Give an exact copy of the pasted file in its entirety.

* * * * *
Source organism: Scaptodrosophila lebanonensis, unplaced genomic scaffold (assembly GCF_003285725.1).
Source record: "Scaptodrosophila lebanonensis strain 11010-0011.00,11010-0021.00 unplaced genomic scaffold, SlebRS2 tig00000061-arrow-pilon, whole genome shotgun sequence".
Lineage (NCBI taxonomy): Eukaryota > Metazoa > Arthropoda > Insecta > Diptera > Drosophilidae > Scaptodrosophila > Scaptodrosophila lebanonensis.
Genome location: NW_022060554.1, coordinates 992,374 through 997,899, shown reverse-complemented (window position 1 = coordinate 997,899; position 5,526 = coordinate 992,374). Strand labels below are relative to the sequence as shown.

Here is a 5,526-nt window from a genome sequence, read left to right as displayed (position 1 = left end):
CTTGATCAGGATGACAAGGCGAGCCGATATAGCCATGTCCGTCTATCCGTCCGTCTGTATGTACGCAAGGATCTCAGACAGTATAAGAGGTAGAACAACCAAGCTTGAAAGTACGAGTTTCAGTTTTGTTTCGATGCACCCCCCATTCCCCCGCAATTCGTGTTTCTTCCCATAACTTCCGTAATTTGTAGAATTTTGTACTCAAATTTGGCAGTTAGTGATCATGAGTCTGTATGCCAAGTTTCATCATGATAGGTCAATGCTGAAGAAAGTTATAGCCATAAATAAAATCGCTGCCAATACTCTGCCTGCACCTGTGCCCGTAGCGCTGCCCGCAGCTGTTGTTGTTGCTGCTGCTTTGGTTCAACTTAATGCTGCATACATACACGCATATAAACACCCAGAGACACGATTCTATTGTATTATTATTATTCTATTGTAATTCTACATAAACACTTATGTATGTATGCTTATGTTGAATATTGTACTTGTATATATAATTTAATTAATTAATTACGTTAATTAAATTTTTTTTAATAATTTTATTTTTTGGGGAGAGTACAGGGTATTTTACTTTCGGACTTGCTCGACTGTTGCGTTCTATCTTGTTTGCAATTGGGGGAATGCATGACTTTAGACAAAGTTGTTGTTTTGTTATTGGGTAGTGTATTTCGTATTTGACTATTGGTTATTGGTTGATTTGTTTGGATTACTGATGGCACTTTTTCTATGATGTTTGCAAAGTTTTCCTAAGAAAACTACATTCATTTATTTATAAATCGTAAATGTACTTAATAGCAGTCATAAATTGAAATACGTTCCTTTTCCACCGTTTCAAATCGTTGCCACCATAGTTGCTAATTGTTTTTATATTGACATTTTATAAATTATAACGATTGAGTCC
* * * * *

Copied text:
Source organism: Scaptodrosophila lebanonensis, unplaced genomic scaffold (assembly GCF_003285725.1).
Source record: "Scaptodrosophila lebanonensis strain 11010-0011.00,11010-0021.00 unplaced genomic scaffold, SlebRS2 tig00000061-arrow-pilon, whole genome shotgun sequence".
Lineage (NCBI taxonomy): Eukaryota > Metazoa > Arthropoda > Insecta > Diptera > Drosophilidae > Scaptodrosophila > Scaptodrosophila lebanonensis.
Genome location: NW_022060554.1, coordinates 992,374 through 997,899, shown reverse-complemented (window position 1 = coordinate 997,899; position 5,526 = coordinate 992,374). Strand labels below are relative to the sequence as shown.

Here is a 5,526-nt window from a genome sequence, read left to right as displayed (position 1 = left end):
CTTGATCAGGATGACAAGGCGAGCCGATATAGCCATGTCCGTCTATCCGTCCGTCTGTATGTACGCAAGGATCTCAGACAGTATAAGAGGTAGAACAACCAAGCTTGAAAGTACGAGTTTCAGTTTTGTTTCGATGCACCCCCCATTCCCCCGCAATTCGTGTTTCTTCCCATAACTTCCGTAATTTGTAGAATTTTGTACTCAAATTTGGCAGTTAGTGATCATGAGTCTGTATGCCAAGTTTCATCATGATAGGTCAATGCTGAAGAAAGTTATAGCCATAAATAAAATCGCTGCCAATACTCTGCCTGCACCTGTGCCCGTAGCGCTGCCCGCAGCTGTTGTTGTTGCTGCTGCTTTGGTTCAACTTAATGCTGCATACATACACGCATATAAACACCCAGAGACACGATTCTATTGTATTATTATTATTCTATTGTAATTCTACATAAACACTTATGTATGTATGCTTATGTTGAATATTGTACTTGTATATATAATTTAATTAATTAATTACGTTAATTAAATTTTTTTTAATAATTTTATTTTTTGGGGAGAGTACAGGGTATTTTACTTTCGGACTTGCTCGACTGTTGCGTTCTATCTTGTTTGCAATTGGGGGAATGCATGACTTTAGACAAAGTTGTTGTTTTGTTATTGGGTAGTGTATTTCGTATTTGACTATTGGTTATTGGTTGATTTGTTTGGATTACTGATGGCACTTTTTCTATGATGTTTGCAAAGTTTTCCTAAGAAAACTACATTCATTTATTTATAAATCGTAAATGTACTTAATAGCAGTCATAAATTGAAATACGTTCCTTTTCCACCGTTTCAAATCGTTGCCACCATAGTTGCTAATTGTTTTTATATTGACATTTTATAAATTATAACGATTGAGTCC